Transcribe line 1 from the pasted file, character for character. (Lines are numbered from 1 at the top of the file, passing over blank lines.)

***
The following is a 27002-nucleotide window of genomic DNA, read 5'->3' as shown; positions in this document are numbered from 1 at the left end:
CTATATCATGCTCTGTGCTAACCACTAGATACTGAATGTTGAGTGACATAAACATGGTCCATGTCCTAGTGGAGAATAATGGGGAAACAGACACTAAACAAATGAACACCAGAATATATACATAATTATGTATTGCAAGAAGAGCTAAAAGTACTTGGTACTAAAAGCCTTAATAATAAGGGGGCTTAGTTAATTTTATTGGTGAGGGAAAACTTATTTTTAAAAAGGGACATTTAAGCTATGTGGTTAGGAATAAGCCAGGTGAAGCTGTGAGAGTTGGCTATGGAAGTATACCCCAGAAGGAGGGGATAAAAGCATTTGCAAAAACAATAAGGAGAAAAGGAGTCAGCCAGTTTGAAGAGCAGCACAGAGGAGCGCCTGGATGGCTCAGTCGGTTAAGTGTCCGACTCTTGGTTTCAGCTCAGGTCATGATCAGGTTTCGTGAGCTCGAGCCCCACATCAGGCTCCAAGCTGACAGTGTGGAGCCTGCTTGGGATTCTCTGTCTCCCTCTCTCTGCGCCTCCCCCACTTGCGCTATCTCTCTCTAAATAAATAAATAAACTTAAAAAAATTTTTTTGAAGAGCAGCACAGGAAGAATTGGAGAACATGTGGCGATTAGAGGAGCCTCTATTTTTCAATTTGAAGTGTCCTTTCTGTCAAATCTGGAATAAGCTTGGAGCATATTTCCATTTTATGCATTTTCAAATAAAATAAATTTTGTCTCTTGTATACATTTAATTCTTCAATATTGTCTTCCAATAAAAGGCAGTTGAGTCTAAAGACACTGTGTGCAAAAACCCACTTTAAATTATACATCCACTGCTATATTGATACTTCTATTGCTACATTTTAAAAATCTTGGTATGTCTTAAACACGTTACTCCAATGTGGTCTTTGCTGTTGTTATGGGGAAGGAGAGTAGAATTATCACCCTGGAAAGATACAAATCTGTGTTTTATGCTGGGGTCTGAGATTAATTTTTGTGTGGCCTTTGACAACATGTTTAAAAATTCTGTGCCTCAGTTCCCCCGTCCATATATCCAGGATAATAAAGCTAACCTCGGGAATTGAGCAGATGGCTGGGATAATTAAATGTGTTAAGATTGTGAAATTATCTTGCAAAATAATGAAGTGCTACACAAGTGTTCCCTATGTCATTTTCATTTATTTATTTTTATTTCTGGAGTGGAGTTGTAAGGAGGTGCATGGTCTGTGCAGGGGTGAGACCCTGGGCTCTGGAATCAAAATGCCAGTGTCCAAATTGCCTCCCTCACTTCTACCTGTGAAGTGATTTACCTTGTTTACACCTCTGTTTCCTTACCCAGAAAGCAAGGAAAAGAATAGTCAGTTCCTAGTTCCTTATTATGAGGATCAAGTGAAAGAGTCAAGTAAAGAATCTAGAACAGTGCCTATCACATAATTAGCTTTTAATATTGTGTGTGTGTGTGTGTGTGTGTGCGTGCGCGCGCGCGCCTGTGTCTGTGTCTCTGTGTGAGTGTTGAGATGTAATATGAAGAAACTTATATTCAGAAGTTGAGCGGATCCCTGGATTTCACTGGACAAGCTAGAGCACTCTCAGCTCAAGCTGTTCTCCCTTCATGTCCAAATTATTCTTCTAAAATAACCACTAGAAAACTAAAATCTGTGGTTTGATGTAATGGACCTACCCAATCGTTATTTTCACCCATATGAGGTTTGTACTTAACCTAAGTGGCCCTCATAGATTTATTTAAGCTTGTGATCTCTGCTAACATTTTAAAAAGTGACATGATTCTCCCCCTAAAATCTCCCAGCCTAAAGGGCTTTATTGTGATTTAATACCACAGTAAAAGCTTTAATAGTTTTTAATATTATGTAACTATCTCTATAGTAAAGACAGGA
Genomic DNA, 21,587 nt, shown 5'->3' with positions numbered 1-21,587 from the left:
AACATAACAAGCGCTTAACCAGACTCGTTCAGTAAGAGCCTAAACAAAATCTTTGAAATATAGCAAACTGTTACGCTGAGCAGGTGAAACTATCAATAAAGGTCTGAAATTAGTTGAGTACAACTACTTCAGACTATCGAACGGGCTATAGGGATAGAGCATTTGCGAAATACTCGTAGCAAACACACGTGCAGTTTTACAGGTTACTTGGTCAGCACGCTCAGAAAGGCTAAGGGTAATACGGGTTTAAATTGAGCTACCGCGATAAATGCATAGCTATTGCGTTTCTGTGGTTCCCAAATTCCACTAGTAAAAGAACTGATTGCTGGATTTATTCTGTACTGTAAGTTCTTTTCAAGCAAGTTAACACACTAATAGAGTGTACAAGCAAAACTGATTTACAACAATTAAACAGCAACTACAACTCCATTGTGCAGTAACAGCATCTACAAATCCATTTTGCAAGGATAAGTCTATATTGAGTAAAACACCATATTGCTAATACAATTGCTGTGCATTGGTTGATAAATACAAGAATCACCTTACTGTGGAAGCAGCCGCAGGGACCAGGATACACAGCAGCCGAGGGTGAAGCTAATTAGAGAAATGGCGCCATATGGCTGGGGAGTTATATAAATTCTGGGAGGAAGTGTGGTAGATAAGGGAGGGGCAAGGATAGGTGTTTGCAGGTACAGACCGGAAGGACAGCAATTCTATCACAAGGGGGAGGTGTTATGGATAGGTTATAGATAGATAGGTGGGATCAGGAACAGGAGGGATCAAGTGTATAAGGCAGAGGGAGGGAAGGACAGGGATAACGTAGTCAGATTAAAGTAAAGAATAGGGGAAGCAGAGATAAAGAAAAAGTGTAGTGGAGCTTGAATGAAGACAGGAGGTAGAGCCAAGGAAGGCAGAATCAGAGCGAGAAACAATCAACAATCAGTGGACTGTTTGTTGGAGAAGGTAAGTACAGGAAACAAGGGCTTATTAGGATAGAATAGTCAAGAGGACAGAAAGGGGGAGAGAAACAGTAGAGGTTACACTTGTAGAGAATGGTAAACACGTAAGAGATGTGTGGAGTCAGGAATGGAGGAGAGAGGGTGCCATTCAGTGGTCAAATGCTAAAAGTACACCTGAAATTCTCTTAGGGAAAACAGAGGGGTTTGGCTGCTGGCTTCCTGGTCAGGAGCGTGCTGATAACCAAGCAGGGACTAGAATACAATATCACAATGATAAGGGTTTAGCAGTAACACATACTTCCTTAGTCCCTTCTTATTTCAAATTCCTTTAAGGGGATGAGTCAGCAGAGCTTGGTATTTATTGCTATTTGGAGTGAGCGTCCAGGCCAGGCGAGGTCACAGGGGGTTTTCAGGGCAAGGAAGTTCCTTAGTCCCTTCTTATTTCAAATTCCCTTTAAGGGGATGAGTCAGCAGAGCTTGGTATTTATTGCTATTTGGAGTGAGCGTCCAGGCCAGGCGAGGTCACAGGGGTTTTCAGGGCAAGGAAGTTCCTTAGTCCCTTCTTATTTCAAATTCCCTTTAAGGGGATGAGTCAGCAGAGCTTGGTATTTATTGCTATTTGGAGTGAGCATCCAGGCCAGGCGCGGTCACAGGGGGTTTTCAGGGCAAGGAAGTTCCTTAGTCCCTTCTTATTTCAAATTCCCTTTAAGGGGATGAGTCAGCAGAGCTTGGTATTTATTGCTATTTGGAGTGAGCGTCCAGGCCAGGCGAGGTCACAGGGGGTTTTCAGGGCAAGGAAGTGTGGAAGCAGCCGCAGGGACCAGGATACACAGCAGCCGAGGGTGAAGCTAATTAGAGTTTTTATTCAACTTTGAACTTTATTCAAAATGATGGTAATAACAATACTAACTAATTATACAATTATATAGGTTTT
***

The following is a 27002-nucleotide window of genomic DNA, read 5'->3' as shown; positions in this document are numbered from 1 at the left end: